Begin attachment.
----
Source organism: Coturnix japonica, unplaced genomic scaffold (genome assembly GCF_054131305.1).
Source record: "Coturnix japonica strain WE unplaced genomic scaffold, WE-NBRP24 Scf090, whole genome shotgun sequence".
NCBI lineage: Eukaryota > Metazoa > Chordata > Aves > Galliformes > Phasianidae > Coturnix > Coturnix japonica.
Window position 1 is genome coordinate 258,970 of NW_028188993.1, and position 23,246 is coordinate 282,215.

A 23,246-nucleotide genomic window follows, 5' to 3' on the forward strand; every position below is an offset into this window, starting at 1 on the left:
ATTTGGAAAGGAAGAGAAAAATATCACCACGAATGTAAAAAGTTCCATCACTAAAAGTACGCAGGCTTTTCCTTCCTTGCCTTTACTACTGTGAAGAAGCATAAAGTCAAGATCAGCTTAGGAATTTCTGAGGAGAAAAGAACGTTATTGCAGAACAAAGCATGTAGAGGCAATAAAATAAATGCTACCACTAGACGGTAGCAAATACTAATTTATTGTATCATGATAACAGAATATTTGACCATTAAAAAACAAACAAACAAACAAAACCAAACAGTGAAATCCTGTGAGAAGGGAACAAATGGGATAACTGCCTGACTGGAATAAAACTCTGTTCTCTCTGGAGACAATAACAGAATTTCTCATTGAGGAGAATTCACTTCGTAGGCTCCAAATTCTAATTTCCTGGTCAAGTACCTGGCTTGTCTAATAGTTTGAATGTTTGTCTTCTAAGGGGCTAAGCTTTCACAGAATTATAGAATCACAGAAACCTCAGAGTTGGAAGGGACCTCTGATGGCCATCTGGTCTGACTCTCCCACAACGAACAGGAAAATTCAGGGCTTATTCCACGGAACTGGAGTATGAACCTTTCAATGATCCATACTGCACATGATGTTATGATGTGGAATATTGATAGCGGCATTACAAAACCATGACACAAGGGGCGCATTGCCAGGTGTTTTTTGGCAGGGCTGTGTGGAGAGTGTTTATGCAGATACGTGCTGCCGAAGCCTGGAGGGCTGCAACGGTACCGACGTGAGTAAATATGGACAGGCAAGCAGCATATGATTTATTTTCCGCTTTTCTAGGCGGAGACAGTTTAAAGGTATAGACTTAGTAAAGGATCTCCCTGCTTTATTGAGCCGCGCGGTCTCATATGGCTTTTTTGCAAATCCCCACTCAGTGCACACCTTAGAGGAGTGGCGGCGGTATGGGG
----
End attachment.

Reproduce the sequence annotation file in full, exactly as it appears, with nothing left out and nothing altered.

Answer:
Source organism: Coturnix japonica, unplaced genomic scaffold (genome assembly GCF_054131305.1).
Source record: "Coturnix japonica strain WE unplaced genomic scaffold, WE-NBRP24 Scf090, whole genome shotgun sequence".
NCBI lineage: Eukaryota > Metazoa > Chordata > Aves > Galliformes > Phasianidae > Coturnix > Coturnix japonica.
Window position 1 is genome coordinate 258,970 of NW_028188993.1, and position 23,246 is coordinate 282,215.

A 23,246-nucleotide genomic window follows, 5' to 3' on the forward strand; every position below is an offset into this window, starting at 1 on the left:
ATTTGGAAAGGAAGAGAAAAATATCACCACGAATGTAAAAAGTTCCATCACTAAAAGTACGCAGGCTTTTCCTTCCTTGCCTTTACTACTGTGAAGAAGCATAAAGTCAAGATCAGCTTAGGAATTTCTGAGGAGAAAAGAACGTTATTGCAGAACAAAGCATGTAGAGGCAATAAAATAAATGCTACCACTAGACGGTAGCAAATACTAATTTATTGTATCATGATAACAGAATATTTGACCATTAAAAAACAAACAAACAAACAAAACCAAACAGTGAAATCCTGTGAGAAGGGAACAAATGGGATAACTGCCTGACTGGAATAAAACTCTGTTCTCTCTGGAGACAATAACAGAATTTCTCATTGAGGAGAATTCACTTCGTAGGCTCCAAATTCTAATTTCCTGGTCAAGTACCTGGCTTGTCTAATAGTTTGAATGTTTGTCTTCTAAGGGGCTAAGCTTTCACAGAATTATAGAATCACAGAAACCTCAGAGTTGGAAGGGACCTCTGATGGCCATCTGGTCTGACTCTCCCACAACGAACAGGAAAATTCAGGGCTTATTCCACGGAACTGGAGTATGAACCTTTCAATGATCCATACTGCACATGATGTTATGATGTGGAATATTGATAGCGGCATTACAAAACCATGACACAAGGGGCGCATTGCCAGGTGTTTTTTGGCAGGGCTGTGTGGAGAGTGTTTATGCAGATACGTGCTGCCGAAGCCTGGAGGGCTGCAACGGTACCGACGTGAGTAAATATGGACAGGCAAGCAGCATATGATTTATTTTCCGCTTTTCTAGGCGGAGACAGTTTAAAGGTATAGACTTAGTAAAGGATCTCCCTGCTTTATTGAGCCGCGCGGTCTCATATGGCTTTTTTGCAAATCCCCACTCAGTGCACACCTTAGAGGAGTGGCGGCGGTATGGGG